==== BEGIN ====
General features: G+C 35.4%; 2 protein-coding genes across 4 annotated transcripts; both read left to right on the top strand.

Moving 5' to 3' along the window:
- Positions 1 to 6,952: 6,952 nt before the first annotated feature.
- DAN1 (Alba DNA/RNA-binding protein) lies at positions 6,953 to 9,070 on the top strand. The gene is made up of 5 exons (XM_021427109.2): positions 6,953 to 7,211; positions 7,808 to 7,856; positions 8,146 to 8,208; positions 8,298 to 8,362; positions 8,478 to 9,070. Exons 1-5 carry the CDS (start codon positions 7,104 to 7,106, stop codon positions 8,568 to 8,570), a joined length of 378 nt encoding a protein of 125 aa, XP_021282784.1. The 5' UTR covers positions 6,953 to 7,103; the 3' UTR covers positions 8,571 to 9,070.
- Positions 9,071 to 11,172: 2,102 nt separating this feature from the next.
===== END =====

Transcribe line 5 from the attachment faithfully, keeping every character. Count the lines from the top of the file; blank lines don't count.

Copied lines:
- Positions 9,071 to 11,172: 2,102 nt separating this feature from the next.